Let’s Find a Fossil
From the outset, it was apparent to me that this clicking adventure puzzle game will not be everyone’s cupán tea. The Excavation of Hob’s Barrow (EHB) follows an antiquated tradition laid out by its predecessors such as Zork and Grimfandango. EHB is a point-and-click narrative-driven game set in the (almost) picturesque English countryside town of Bewlay. You direct and follow the story of one Thomasina, a young 20-something city woman with a passion for excavation. She has been invited to Bewlay by a fellow archaeological enthusiast to excavate the local barrow, that being Hob’s Barrow. Delve into the mysteries of the barrow and slowly discover the secrets being hidden by the locals!
I fear that a lot of The Excavation of Hob’s Barrow’s charm would be lost on people not from the 90s or 80s. But The Excavation of Hob’s Barrow presents a classic and rustic aesthetic that, quite frankly, is difficult to come by these days. The sound design I must say is spot on, particularly with weather effects such as rain or the faint howl of the wind on the English moors. The voice acting as well was pretty on point. As an avid fan of Edgar Wright’s Hot Fuzz, I thoroughly enjoyed the range of countryside English accents!
Throughout your playthrough, you’ll be presented with moments of what I like to call “Full Art Shock”. Any particularly striking or shocking scene will spring to life in pixelated glory across your screen, putting you squarely in the middle of the perspective of our protagonist. It is here where The Excavation Of Hob’s Barrow really makes the sale so to speak. As with every narrative-driven game, moments of plot twists and key story moments are what this game lives and dies by.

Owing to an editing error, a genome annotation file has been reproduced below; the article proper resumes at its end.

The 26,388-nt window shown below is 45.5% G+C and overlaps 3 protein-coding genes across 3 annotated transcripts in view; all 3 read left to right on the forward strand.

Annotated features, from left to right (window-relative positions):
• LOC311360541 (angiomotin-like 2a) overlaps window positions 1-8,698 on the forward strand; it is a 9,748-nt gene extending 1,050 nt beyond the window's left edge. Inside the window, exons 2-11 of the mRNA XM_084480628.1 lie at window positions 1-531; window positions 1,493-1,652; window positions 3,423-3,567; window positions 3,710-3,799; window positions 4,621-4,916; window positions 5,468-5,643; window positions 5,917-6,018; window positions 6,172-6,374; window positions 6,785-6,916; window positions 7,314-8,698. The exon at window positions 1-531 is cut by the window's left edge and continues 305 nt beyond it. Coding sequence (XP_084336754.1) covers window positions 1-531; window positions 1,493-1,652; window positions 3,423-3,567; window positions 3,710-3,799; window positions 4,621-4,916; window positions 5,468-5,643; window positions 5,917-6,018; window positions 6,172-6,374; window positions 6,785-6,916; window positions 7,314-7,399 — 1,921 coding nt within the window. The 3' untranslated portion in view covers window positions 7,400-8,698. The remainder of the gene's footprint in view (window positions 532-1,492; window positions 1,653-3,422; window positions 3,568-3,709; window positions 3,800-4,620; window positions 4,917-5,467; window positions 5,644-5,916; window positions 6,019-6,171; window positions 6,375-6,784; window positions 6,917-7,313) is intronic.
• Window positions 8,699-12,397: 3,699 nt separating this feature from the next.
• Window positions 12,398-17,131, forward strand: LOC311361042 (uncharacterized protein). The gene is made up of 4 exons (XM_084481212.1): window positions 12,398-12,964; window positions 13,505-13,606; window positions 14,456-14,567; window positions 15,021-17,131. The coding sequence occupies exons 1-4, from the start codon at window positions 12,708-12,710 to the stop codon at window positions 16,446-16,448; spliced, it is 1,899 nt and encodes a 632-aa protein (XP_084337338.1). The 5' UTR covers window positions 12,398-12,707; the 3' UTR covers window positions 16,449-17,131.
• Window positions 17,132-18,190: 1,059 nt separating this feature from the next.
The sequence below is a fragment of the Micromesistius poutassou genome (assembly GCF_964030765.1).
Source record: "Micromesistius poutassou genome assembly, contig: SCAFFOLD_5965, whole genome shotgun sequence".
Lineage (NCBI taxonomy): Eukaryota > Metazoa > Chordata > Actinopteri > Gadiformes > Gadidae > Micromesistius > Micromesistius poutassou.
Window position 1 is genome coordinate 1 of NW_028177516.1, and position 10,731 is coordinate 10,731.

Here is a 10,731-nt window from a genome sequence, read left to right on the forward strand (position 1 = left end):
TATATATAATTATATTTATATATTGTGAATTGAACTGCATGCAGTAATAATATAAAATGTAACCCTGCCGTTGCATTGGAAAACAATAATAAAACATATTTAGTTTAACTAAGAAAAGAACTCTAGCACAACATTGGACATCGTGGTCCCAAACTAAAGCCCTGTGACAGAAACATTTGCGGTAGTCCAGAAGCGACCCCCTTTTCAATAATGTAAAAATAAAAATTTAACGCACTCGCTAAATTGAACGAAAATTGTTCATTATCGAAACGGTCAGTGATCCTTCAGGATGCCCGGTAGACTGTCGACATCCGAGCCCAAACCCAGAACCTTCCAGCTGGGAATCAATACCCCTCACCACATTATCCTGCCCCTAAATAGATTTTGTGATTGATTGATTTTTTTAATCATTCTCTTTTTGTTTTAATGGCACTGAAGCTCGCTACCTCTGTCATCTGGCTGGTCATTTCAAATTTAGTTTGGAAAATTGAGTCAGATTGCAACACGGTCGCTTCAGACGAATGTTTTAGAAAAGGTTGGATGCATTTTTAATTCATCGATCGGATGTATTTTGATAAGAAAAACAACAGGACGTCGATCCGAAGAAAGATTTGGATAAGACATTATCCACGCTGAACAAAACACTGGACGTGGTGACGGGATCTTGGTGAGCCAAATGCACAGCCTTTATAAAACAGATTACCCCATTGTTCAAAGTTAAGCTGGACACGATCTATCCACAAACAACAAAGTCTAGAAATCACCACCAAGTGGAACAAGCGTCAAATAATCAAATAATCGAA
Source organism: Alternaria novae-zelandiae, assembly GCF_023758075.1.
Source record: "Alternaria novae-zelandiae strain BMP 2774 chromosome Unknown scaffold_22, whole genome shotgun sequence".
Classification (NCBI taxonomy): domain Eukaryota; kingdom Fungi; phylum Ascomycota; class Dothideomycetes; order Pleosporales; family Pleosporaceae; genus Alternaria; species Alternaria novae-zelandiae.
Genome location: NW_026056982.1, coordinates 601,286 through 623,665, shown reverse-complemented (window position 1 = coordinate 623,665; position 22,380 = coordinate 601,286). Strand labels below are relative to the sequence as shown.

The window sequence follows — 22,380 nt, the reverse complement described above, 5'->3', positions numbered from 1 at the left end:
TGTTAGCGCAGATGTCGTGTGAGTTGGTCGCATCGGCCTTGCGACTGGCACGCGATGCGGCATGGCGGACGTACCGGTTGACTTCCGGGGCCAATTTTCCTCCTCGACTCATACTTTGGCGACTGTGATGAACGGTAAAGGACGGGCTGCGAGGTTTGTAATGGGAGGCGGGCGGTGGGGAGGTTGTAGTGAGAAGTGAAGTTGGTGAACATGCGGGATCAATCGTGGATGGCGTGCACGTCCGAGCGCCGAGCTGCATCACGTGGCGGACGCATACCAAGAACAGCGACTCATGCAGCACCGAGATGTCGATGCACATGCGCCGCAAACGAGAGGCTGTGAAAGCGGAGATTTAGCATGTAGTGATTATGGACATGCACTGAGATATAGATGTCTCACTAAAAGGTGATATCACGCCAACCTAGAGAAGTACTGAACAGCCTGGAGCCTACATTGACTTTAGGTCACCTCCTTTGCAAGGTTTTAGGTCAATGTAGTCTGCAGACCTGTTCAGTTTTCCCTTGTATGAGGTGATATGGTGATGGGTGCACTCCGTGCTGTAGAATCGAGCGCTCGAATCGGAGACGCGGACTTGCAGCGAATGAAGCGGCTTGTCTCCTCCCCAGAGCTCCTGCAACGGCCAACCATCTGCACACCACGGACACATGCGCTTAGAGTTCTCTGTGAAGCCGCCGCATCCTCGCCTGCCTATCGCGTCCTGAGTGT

Archaeological AnarchyHowever I did find the story very predictable, and by Day 3 most people could make a fairly decent guess of the ending. But that didn’t sour the puzzles and few plot twists experienced towards the end of the game. The puzzles themselves are your bread and butter. For the first 3 – 4 hours of gameplay, you’ll be striding around town mingling with the locals and attempting to put all the proper pieces into play. For the last hour or so the puzzles get way more challenging, but never to the point of frustration. I assure you you will not have to get good or spend hours pouring over wikis to solve these puzzles! But as I said the selling point is the narrative. On that note, the game itself only lasts about 5 – 6 hours which I was a little disappointed by.
For anyone looking to steep themselves in the nostalgia of the classic point-and-click action adventure games of the 90s and 80s, look no further than The Excavation of Hob’s Barrow!